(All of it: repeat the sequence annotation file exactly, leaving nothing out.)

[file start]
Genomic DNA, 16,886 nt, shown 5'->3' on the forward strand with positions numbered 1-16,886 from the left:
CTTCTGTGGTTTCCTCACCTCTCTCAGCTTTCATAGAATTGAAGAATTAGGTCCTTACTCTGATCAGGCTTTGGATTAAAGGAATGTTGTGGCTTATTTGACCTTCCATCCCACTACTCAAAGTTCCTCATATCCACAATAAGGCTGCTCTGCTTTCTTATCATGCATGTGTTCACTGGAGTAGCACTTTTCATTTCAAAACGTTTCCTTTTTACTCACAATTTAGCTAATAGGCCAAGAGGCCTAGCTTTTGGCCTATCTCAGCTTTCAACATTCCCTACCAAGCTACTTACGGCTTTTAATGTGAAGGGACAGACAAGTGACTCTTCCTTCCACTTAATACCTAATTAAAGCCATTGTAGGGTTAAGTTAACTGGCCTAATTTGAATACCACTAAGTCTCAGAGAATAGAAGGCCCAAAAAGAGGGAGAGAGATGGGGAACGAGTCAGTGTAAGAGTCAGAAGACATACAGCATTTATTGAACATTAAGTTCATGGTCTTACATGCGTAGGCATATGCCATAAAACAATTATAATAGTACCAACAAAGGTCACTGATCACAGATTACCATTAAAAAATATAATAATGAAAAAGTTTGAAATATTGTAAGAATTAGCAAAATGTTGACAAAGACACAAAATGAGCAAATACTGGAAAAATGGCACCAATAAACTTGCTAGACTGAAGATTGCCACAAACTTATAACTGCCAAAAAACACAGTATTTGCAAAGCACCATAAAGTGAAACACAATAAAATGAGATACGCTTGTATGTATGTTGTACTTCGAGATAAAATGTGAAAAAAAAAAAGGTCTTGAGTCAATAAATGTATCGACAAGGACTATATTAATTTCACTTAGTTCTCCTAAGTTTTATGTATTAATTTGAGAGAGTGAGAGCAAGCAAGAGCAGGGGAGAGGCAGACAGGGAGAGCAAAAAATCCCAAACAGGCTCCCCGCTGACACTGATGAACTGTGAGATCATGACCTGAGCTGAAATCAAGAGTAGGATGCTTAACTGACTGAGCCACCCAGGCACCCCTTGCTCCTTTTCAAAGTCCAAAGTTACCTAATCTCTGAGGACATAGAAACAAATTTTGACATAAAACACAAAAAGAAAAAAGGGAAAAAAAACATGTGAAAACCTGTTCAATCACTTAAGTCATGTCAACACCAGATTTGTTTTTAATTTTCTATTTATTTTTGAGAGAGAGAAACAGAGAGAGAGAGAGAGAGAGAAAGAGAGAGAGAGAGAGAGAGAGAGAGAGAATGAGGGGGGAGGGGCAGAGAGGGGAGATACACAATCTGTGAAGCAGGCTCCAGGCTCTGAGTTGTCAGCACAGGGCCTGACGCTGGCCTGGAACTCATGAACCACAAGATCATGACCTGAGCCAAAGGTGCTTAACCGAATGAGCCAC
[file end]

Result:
Genomic DNA, 16,886 nt, shown 5'->3' on the forward strand with positions numbered 1-16,886 from the left:
CTTCTGTGGTTTCCTCACCTCTCTCAGCTTTCATAGAATTGAAGAATTAGGTCCTTACTCTGATCAGGCTTTGGATTAAAGGAATGTTGTGGCTTATTTGACCTTCCATCCCACTACTCAAAGTTCCTCATATCCACAATAAGGCTGCTCTGCTTTCTTATCATGCATGTGTTCACTGGAGTAGCACTTTTCATTTCAAAACGTTTCCTTTTTACTCACAATTTAGCTAATAGGCCAAGAGGCCTAGCTTTTGGCCTATCTCAGCTTTCAACATTCCCTACCAAGCTACTTACGGCTTTTAATGTGAAGGGACAGACAAGTGACTCTTCCTTCCACTTAATACCTAATTAAAGCCATTGTAGGGTTAAGTTAACTGGCCTAATTTGAATACCACTAAGTCTCAGAGAATAGAAGGCCCAAAAAGAGGGAGAGAGATGGGGAACGAGTCAGTGTAAGAGTCAGAAGACATACAGCATTTATTGAACATTAAGTTCATGGTCTTACATGCGTAGGCATATGCCATAAAACAATTATAATAGTACCAACAAAGGTCACTGATCACAGATTACCATTAAAAAATATAATAATGAAAAAGTTTGAAATATTGTAAGAATTAGCAAAATGTTGACAAAGACACAAAATGAGCAAATACTGGAAAAATGGCACCAATAAACTTGCTAGACTGAAGATTGCCACAAACTTATAACTGCCAAAAAACACAGTATTTGCAAAGCACCATAAAGTGAAACACAATAAAATGAGATACGCTTGTATGTATGTTGTACTTCGAGATAAAATGTGAAAAAAAAAAAGGTCTTGAGTCAATAAATGTATCGACAAGGACTATATTAATTTCACTTAGTTCTCCTAAGTTTTATGTATTAATTTGAGAGAGTGAGAGCAAGCAAGAGCAGGGGAGAGGCAGACAGGGAGAGCAAAAAATCCCAAACAGGCTCCCCGCTGACACTGATGAACTGTGAGATCATGACCTGAGCTGAAATCAAGAGTAGGATGCTTAACTGACTGAGCCACCCAGGCACCCCTTGCTCCTTTTCAAAGTCCAAAGTTACCTAATCTCTGAGGACATAGAAACAAATTTTGACATAAAACACAAAAAGAAAAAAGGGAAAAAAAACATGTGAAAACCTGTTCAATCACTTAAGTCATGTCAACACCAGATTTGTTTTTAATTTTCTATTTATTTTTGAGAGAGAGAAACAGAGAGAGAGAGAGAGAGAGAAAGAGAGAGAGAGAGAGAGAGAGAGAGAGAATGAGGGGGGAGGGGCAGAGAGGGGAGATACACAATCTGTGAAGCAGGCTCCAGGCTCTGAGTTGTCAGCACAGGGCCTGACGCTGGCCTGGAACTCATGAACCACAAGATCATGACCTGAGCCAAAGGTGCTTAACCGAATGAGCCAC